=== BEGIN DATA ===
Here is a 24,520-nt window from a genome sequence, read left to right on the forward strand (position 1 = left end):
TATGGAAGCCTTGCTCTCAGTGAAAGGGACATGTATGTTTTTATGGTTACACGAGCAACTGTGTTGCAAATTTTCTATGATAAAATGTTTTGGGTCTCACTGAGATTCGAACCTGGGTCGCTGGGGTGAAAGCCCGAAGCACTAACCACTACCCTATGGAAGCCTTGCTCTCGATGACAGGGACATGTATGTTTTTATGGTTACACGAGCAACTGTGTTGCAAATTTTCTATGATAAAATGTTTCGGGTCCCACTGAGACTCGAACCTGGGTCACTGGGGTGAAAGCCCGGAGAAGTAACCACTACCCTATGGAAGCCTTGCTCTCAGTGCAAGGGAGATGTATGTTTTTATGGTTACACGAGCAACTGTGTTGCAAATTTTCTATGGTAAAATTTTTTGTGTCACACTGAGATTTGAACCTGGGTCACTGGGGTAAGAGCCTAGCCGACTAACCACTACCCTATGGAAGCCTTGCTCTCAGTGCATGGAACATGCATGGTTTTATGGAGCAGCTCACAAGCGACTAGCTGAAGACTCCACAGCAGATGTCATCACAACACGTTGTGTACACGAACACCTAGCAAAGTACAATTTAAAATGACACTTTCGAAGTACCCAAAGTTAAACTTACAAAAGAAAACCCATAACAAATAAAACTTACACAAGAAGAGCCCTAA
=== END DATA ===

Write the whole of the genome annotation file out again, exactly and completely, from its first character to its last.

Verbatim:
Here is a 24,520-nt window from a genome sequence, read left to right on the forward strand (position 1 = left end):
TATGGAAGCCTTGCTCTCAGTGAAAGGGACATGTATGTTTTTATGGTTACACGAGCAACTGTGTTGCAAATTTTCTATGATAAAATGTTTTGGGTCTCACTGAGATTCGAACCTGGGTCGCTGGGGTGAAAGCCCGAAGCACTAACCACTACCCTATGGAAGCCTTGCTCTCGATGACAGGGACATGTATGTTTTTATGGTTACACGAGCAACTGTGTTGCAAATTTTCTATGATAAAATGTTTCGGGTCCCACTGAGACTCGAACCTGGGTCACTGGGGTGAAAGCCCGGAGAAGTAACCACTACCCTATGGAAGCCTTGCTCTCAGTGCAAGGGAGATGTATGTTTTTATGGTTACACGAGCAACTGTGTTGCAAATTTTCTATGGTAAAATTTTTTGTGTCACACTGAGATTTGAACCTGGGTCACTGGGGTAAGAGCCTAGCCGACTAACCACTACCCTATGGAAGCCTTGCTCTCAGTGCATGGAACATGCATGGTTTTATGGAGCAGCTCACAAGCGACTAGCTGAAGACTCCACAGCAGATGTCATCACAACACGTTGTGTACACGAACACCTAGCAAAGTACAATTTAAAATGACACTTTCGAAGTACCCAAAGTTAAACTTACAAAAGAAAACCCATAACAAATAAAACTTACACAAGAAGAGCCCTAA